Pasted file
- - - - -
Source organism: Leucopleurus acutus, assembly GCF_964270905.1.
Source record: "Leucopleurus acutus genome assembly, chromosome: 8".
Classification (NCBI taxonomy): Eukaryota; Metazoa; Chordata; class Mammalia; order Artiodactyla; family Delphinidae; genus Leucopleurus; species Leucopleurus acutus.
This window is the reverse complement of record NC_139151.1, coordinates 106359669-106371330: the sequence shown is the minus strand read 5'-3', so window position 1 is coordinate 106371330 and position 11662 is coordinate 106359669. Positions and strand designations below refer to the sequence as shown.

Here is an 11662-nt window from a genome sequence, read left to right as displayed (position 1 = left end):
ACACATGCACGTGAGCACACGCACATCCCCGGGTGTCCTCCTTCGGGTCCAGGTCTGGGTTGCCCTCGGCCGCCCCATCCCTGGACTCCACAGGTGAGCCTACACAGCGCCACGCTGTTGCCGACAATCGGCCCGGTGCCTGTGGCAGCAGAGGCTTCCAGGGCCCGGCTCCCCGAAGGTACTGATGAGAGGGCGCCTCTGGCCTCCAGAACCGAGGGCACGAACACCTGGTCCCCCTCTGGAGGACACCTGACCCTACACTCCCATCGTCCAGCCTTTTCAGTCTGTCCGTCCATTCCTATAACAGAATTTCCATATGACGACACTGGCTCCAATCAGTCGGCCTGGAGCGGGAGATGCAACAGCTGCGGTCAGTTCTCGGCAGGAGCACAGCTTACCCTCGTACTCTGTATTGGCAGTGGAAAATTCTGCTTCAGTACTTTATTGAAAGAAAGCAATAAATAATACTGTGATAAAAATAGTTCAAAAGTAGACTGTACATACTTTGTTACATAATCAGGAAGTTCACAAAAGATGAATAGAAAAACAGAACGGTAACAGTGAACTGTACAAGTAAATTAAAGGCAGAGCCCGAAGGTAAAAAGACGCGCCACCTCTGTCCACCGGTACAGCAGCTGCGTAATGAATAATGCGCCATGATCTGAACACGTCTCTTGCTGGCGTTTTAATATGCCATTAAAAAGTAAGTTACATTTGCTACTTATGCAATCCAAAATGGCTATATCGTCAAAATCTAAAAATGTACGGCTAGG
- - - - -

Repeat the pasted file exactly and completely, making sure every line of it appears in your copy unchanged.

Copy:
Source organism: Leucopleurus acutus, assembly GCF_964270905.1.
Source record: "Leucopleurus acutus genome assembly, chromosome: 8".
Classification (NCBI taxonomy): Eukaryota; Metazoa; Chordata; class Mammalia; order Artiodactyla; family Delphinidae; genus Leucopleurus; species Leucopleurus acutus.
This window is the reverse complement of record NC_139151.1, coordinates 106359669-106371330: the sequence shown is the minus strand read 5'-3', so window position 1 is coordinate 106371330 and position 11662 is coordinate 106359669. Positions and strand designations below refer to the sequence as shown.

Here is an 11662-nt window from a genome sequence, read left to right as displayed (position 1 = left end):
ACACATGCACGTGAGCACACGCACATCCCCGGGTGTCCTCCTTCGGGTCCAGGTCTGGGTTGCCCTCGGCCGCCCCATCCCTGGACTCCACAGGTGAGCCTACACAGCGCCACGCTGTTGCCGACAATCGGCCCGGTGCCTGTGGCAGCAGAGGCTTCCAGGGCCCGGCTCCCCGAAGGTACTGATGAGAGGGCGCCTCTGGCCTCCAGAACCGAGGGCACGAACACCTGGTCCCCCTCTGGAGGACACCTGACCCTACACTCCCATCGTCCAGCCTTTTCAGTCTGTCCGTCCATTCCTATAACAGAATTTCCATATGACGACACTGGCTCCAATCAGTCGGCCTGGAGCGGGAGATGCAACAGCTGCGGTCAGTTCTCGGCAGGAGCACAGCTTACCCTCGTACTCTGTATTGGCAGTGGAAAATTCTGCTTCAGTACTTTATTGAAAGAAAGCAATAAATAATACTGTGATAAAAATAGTTCAAAAGTAGACTGTACATACTTTGTTACATAATCAGGAAGTTCACAAAAGATGAATAGAAAAACAGAACGGTAACAGTGAACTGTACAAGTAAATTAAAGGCAGAGCCCGAAGGTAAAAAGACGCGCCACCTCTGTCCACCGGTACAGCAGCTGCGTAATGAATAATGCGCCATGATCTGAACACGTCTCTTGCTGGCGTTTTAATATGCCATTAAAAAGTAAGTTACATTTGCTACTTATGCAATCCAAAATGGCTATATCGTCAAAATCTAAAAATGTACGGCTAGG